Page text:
Popular Consent-A Theory of Revolutionary Action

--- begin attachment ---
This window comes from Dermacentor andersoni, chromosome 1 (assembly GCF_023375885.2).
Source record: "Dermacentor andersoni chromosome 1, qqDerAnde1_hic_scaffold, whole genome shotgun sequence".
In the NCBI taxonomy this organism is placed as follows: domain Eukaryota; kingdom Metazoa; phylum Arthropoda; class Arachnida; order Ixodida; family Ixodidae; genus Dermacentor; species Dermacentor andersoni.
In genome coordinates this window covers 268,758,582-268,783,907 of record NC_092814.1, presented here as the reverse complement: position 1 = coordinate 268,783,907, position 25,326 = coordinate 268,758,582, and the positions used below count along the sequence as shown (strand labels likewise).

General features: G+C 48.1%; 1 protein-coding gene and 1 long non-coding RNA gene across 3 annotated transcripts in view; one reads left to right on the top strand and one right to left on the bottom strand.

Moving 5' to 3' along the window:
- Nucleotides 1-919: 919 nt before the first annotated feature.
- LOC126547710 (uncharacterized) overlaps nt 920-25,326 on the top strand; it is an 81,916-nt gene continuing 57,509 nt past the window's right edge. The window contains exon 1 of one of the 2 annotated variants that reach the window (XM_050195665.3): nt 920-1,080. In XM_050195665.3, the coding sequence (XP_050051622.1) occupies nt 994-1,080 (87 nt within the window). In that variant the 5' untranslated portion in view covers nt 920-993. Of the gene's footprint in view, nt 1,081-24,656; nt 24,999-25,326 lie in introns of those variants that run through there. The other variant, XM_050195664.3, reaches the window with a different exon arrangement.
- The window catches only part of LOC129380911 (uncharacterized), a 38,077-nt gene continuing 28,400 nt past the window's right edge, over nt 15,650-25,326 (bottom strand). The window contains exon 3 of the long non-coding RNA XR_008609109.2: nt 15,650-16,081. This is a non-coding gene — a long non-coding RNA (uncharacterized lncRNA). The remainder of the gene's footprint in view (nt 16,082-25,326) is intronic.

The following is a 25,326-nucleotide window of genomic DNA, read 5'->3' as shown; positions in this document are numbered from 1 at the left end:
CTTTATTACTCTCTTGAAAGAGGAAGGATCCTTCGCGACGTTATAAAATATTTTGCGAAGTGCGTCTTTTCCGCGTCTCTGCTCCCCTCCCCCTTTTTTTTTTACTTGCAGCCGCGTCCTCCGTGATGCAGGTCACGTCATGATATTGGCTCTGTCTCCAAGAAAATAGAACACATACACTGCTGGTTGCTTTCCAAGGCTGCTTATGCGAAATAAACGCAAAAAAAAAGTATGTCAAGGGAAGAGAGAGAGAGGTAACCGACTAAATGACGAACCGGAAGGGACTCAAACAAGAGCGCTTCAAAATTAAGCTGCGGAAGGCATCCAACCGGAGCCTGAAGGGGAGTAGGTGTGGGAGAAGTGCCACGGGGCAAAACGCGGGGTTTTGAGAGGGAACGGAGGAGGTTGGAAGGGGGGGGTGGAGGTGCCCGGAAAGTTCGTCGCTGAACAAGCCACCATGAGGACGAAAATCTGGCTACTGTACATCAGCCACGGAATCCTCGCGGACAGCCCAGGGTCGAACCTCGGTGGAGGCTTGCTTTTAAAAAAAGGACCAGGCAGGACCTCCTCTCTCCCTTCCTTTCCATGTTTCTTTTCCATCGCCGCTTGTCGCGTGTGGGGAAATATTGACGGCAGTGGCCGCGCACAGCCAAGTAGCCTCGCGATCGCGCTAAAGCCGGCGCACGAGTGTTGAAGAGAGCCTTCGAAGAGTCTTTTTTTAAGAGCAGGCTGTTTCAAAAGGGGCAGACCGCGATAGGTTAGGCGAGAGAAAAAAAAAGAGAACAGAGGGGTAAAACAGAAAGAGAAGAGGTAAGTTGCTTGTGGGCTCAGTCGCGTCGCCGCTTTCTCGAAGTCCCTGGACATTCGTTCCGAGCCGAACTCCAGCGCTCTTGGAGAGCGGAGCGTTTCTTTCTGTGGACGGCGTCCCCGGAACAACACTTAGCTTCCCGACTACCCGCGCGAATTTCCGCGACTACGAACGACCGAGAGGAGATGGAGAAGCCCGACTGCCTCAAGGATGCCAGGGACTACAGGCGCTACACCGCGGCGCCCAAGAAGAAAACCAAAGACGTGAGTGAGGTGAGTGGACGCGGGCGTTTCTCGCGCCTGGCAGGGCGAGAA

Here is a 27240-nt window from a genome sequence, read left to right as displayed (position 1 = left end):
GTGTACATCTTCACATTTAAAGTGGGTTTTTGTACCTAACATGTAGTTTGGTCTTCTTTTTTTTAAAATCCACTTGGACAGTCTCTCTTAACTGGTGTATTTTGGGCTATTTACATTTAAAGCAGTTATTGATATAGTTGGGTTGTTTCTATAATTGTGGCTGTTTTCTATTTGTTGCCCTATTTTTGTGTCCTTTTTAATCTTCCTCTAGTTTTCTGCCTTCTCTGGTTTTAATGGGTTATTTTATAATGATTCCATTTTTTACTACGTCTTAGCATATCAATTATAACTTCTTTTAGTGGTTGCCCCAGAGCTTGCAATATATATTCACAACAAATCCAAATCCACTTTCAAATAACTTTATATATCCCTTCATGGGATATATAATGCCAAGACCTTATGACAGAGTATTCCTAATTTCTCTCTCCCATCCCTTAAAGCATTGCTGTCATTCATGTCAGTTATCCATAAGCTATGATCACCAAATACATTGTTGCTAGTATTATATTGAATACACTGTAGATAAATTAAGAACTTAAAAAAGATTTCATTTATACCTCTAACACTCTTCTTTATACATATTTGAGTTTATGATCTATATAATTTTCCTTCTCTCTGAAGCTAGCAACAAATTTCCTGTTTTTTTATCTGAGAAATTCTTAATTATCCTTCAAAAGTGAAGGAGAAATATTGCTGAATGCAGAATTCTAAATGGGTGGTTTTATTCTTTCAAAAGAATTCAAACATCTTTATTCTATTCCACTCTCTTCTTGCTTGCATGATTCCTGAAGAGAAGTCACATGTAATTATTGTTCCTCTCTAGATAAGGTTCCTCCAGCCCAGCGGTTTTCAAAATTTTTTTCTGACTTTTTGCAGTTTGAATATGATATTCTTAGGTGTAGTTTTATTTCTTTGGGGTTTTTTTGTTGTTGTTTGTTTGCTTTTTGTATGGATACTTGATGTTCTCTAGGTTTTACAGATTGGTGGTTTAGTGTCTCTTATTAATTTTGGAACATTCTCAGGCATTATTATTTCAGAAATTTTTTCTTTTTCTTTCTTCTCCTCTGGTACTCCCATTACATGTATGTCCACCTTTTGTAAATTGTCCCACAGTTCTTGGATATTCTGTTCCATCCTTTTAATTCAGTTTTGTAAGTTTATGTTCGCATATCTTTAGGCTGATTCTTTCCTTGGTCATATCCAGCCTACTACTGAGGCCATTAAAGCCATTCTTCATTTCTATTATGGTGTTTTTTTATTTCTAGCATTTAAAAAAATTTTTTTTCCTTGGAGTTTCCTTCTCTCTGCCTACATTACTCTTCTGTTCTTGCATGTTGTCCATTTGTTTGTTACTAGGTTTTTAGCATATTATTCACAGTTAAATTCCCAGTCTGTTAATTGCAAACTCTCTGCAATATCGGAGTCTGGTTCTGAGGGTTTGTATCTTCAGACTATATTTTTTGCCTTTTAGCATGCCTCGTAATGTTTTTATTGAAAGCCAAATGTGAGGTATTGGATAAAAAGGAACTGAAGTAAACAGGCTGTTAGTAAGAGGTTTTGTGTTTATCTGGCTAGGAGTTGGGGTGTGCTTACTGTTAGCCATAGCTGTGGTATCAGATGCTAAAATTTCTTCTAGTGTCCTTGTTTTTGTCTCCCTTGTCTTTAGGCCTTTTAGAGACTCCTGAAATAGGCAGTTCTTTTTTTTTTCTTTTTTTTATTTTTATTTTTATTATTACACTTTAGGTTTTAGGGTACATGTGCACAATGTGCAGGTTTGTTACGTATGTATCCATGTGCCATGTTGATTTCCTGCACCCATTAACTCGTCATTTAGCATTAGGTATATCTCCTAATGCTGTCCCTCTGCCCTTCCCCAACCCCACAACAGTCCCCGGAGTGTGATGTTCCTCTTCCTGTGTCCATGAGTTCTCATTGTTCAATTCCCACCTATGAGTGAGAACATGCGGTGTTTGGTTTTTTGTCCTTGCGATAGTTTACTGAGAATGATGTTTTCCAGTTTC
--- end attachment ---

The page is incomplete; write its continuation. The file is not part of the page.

John Locke’s attempt to align the principle of popular consent with that of political inequality by admitting the right of popular resistance raises a question. Locke held the majority of people to be unfit to participate in the election, and hence in the judgement, of their representatives. Men, Locke thought, are more likely to judge correctly present rather than future enjoyment and suffering. Yet while for the most part, ‘the greatest present uneasiness is the spur to action’, the ability to pass an objective judgement depends on the mind’s ‘power to suspend the execution and satisfaction of any of its desires’. The determination does not carry further than passing sentence on the rulers’ wrongdoing, although the majority is granted not only the right to reject an existing regime but to choose any form of government which they think fit. Although there is a difference between dissent and consent, they are connected inasmuch as their effect is identical in decisive respect.